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Carrying Pizza on an Xtracycle

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  • Ty Smith
    So I decided one of the things I wanted to do once I got the Xtracycle set up was to go get my own pizza on the bike. I could have done it with the CETMA five
    Message 1 of 4 , Apr 15, 2014

    So I decided one of the things I wanted to do once I got the Xtracycle set up was to go get my own pizza on the bike. I could have done it with the CETMA five rail rack on the front, but it would have been more awkward.


    The main issue with going to get your own pizza is coming back with it warm. I don't mind cold pizza the next day, but hate it when I first get it from the pizza place. So first step was to get my own pizza bag. I  did extensive research on the subject - basically went to Amazon and spent five minutes looking at reviews, and got this one.


    Next step was going into the realm of invention. I knew the bag would keep it warm, but I wanted it go come home piping hot. What to do? I got the idea to get a warming pack from a pet bed we have. It has an heavy round plastic insert that is microwaved and radiates heat for a couple of hours. I wanted to get one  that fits well in a pizza box, so found this one that is designed for people who take casseroles to pot lucks, church socials., etc. It only cost $10.

     

    Then I got a medium sized pizza box from the good folks at my local Papa John's and crudely put a bunch of venting holes on top.

    Inline image 1 It is the right size for the warming pack. It won't move around too much. The warming pack assembly goes in the pizza bag, and the fresh pizza goes on top. Heat rises and all that…

     

    Since the pizza bag is soft, I kept a couple of large pizza boxes from the last run to give it some stability. I put those on top of the warming pack, put it in the pizza bag, cargo netted the whole thing to the deck of my Free Radical, ordered two pizzas (buy one, get one free night) and off I rode the two miles to Papa Johns.

     

    The Pizza guy did a double-take when he saw my pizza bag and was quite impressed by it.  "I can 't believe no one else thinks of this!" he said. He was also impressed by my improvised warming technology.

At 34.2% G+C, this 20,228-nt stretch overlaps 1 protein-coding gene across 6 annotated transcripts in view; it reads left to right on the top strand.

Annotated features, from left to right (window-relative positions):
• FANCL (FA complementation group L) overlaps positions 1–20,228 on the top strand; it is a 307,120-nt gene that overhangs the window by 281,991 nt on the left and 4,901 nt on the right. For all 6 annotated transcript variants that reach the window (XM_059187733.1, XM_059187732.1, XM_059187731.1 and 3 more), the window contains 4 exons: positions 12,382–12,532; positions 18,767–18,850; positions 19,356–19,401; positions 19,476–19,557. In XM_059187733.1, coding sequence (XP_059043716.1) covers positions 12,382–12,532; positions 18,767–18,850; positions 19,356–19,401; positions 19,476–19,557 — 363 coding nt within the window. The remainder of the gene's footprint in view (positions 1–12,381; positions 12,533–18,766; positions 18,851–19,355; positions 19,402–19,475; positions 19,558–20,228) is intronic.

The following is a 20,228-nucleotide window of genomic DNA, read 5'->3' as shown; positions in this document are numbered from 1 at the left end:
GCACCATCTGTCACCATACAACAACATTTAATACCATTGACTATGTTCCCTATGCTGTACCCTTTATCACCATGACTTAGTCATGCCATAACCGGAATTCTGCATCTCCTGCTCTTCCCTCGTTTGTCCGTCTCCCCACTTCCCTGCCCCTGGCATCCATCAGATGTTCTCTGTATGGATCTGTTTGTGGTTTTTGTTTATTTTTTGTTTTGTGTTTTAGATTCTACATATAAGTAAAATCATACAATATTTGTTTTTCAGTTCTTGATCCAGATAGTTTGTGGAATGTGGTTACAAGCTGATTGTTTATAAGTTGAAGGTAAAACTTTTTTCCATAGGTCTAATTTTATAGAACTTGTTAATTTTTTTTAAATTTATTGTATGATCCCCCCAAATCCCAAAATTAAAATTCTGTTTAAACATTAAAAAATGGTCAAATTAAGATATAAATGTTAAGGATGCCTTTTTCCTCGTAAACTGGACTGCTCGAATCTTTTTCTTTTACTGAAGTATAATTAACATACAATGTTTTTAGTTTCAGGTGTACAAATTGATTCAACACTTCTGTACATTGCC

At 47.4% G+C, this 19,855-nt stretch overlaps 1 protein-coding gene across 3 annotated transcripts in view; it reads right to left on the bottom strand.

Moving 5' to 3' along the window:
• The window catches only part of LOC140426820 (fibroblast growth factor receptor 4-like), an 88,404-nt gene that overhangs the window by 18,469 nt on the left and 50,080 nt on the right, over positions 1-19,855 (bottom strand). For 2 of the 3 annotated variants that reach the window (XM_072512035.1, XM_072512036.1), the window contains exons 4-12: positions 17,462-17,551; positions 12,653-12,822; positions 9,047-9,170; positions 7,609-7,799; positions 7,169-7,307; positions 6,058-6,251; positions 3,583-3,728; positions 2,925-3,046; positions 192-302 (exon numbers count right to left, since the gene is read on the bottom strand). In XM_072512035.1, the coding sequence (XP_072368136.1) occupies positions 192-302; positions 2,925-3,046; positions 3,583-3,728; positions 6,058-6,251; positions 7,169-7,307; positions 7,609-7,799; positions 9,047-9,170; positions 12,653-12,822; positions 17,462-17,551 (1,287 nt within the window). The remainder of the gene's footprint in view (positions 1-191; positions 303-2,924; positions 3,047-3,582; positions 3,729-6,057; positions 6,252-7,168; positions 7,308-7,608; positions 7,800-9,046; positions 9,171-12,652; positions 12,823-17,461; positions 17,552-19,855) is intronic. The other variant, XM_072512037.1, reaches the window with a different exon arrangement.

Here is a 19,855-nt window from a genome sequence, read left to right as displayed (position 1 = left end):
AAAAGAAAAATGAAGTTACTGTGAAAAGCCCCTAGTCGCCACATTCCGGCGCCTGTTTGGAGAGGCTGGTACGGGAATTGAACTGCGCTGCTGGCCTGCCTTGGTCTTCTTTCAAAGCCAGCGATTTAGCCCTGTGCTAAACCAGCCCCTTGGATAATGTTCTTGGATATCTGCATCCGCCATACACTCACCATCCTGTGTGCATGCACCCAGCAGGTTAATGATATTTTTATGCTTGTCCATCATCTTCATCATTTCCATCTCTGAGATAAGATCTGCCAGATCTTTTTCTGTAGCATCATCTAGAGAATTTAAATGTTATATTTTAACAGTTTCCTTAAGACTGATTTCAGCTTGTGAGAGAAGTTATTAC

Inline image 2


    I put the fresh pizza in the bag and headed home.  FYI - temps were in the low 50's. When I got home and pulled out the first piece I was immediately rewarded with piping hot pizza! The wife, who usually rolls her eyes at my ideas had to admit this was a good one.  We kept the pizza in the warming bag and took slices out as we needed them. The best part was the pizza stayed hot until we finally put the leftovers in the fridge. The only down side is that I ate almost twice as much pizza as usual. My excuse was the pipinghotedness of it was hard to resist and I did ride to go get it!!

     

    In any case, if you like pizza, I highly recommend you adopt my method. Even if you go by car <shudder> it still is nice to have it stay hot all night.


    Ty

     

     

     























    Sent from my iThing

  • Jeff Youngstrom
    Nice. I just bungie pizza boxes to my snapdeck, but my pizza place is only 3 blocks away. ... Nice. I just bungie pizza boxes to my snapdeck, but my pizza
    Message 2 of 4 , Apr 15, 2014
      Nice.

      I just bungie pizza boxes to my snapdeck, but my pizza place is only 3 blocks away.


      On Tue, Apr 15, 2014 at 8:33 AM, Ty Smith <tyjedi@...> wrote:
       
      [Attachment(s) from Ty Smith included below]

      So I decided one of the things I wanted to do once I got the Xtracycle set up was to go get my own pizza on the bike. I could have done it with the CETMA five rail rack on the front, but it would have been more awkward.


      The main issue with going to get your own pizza is coming back with it warm. I don't mind cold pizza the next day, but hate it when I first get it from the pizza place. So first step was to get my own pizza bag. I  did extensive research on the subject - basically went to Amazon and spent five minutes looking at reviews, and got this one.


      Next step was going into the realm of invention. I knew the bag would keep it warm, but I wanted it go come home piping hot. What to do? I got the idea to get a warming pack from a pet bed we have. It has an heavy round plastic insert that is microwaved and radiates heat for a couple of hours. I wanted to get one  that fits well in a pizza box, so found this one that is designed for people who take casseroles to pot lucks, church socials., etc. It only cost $10.

       

      Then I got a medium sized pizza box from the good folks at my local Papa John's and crudely put a bunch of venting holes on top.

      Inline image 1 It is the right size for the warming pack. It won't move around too much. The warming pack assembly goes in the pizza bag, and the fresh pizza goes on top. Heat rises and all that…

       

      Since the pizza bag is soft, I kept a couple of large pizza boxes from the last run to give it some stability. I put those on top of the warming pack, put it in the pizza bag, cargo netted the whole thing to the deck of my Free Radical, ordered two pizzas (buy one, get one free night) and off I rode the two miles to Papa Johns.